An undetermined amount of asbestos remains in hard-to-reach areas of the former Pillsbury Mills plant in Springfield after a federal cleanup that took nine months at a cost of $1.8 million.
Based on the information, a Sangamon County judge on Wednesday refused to lift an injunction blocking owners from the 18-acre site on the city’s north side. Environmental regulators say remaining asbestos is not a public-health hazard, so long as the materials are not disturbed. Circuit Judge John Madonia set another hearing for Dec. 18 on the request from partners in P. Mills LLC to be granted access.
Crews from the U.S. Environmental Protection Agency removed more than 2,200 tons of asbestos-contaminated debris and 1,160 cubic yards of bulk asbestos from the site, as well as toxic chemicals and waste oil.
Project coordinator Kevin Turner, who was not part of the court hearing, said conditions were too dangerous for workers in some badly deteriorated buildings. There are more than two-dozen structures on site, which has remained abandoned since the flour milling operation shut down in 2001.
“It’s an unknowable amount, as I did a bulk asbestos removal, not an asbestos abatement,” Turner said of the remaining contamination.
Abatement, said Turner, requires a much more extensive cleanup at much higher cost. The remaining asbestos, he added, is concentrated in building interiors and is not considered an airborne threat.
“In terms of neighborhoods, no,” said Turner. “In terms of scrapping operations or going in there, absolutely it’s a hazard.”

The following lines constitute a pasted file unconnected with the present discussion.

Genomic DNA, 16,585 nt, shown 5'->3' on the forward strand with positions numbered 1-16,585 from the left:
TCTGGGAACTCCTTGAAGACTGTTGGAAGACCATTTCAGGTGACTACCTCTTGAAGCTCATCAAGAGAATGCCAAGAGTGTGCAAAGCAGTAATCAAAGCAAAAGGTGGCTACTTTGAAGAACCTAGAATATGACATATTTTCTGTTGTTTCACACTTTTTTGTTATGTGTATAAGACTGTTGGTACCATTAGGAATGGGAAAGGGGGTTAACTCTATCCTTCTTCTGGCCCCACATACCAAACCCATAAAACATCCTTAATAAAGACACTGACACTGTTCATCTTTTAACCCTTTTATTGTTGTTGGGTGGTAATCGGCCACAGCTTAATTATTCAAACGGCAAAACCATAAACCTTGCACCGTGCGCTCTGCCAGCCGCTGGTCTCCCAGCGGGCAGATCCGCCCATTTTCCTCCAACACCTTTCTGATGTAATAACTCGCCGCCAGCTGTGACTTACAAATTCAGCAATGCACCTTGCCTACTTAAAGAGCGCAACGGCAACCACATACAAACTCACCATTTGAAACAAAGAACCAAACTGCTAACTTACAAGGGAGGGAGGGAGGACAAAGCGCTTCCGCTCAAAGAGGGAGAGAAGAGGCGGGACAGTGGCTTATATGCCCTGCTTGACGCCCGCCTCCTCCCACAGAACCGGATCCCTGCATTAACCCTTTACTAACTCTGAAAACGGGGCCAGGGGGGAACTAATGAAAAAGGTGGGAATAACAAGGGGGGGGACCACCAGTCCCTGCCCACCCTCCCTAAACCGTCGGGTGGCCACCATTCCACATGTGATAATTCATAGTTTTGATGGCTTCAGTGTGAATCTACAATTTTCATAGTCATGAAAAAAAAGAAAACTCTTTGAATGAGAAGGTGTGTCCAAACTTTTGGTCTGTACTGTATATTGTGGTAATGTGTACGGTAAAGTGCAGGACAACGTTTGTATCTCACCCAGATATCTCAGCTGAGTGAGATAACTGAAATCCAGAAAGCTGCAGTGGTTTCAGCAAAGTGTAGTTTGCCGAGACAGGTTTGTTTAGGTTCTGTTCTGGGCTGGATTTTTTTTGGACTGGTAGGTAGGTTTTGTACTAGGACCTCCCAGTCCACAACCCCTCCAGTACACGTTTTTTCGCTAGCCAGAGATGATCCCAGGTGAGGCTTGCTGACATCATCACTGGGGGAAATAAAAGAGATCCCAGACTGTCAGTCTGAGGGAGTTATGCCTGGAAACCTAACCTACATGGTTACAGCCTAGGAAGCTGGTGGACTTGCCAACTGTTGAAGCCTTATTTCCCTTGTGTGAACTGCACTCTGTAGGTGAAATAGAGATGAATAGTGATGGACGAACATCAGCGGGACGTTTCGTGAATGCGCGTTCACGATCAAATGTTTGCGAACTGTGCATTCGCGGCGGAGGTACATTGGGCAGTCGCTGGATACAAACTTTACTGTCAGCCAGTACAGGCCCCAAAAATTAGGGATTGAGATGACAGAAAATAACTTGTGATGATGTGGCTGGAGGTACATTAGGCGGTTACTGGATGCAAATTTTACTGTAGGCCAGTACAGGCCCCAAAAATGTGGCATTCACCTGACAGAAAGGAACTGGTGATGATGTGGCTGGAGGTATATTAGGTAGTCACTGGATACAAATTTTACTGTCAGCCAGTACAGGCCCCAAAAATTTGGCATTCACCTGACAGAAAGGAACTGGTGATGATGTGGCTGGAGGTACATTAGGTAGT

P. Mills LLC partner Joseph Chernis IV said after the Wednesday hearing he believes the company should be allowed to resume work at the site after the federal EPA declared the “cleanup” completed.
“What has really been accomplished here? We’ve spent $1.8 million of taxpayers’ money,” said Chernis. Chernis said he has offered 45 percent of proceeds from salvage materials to go toward additional cleanup costs.
“The only thing they keep responding back with is ’Where is the rest of the money going? So, clearly this is about money. It’s not about cleaning that place up,” said Chernis.
Chernis is scheduled for sentencing Dec. 11 in U.S. District Court in Springfield after pleading guilty to improper asbestos cleanup at the Pillsbury site and to making false statements in the circuit-court case.
Springfield Fire Marshal Chris Richmond said after the hearing that city and state officials are working to secure the site, now that federal cleanup crews have moved on. Neighbors have complained over the years about trespassing and illegal salvaging.
“We know the site has a significant past history of, other than the ownership, of folks in the community breaking into or trespassing in that facility for a variety of purposes,” said Richmond. “In some cases, it’s been young folks, juveniles, curious about an old factory complex.”
Richmond said asbestos caution signs have been updated and fences repaired, but city and state officials would continue to monitor the property. Richmond, too, said he does not consider the remaining contamination a threat outside the plant.
“If those buildings remain just the way they are, it’s highly unlikely it will be problematic,” said Richmond. “It is, however, very problematic with the remaining asbestos fibers. They would need to be abated for the property to either be reused or demolished.”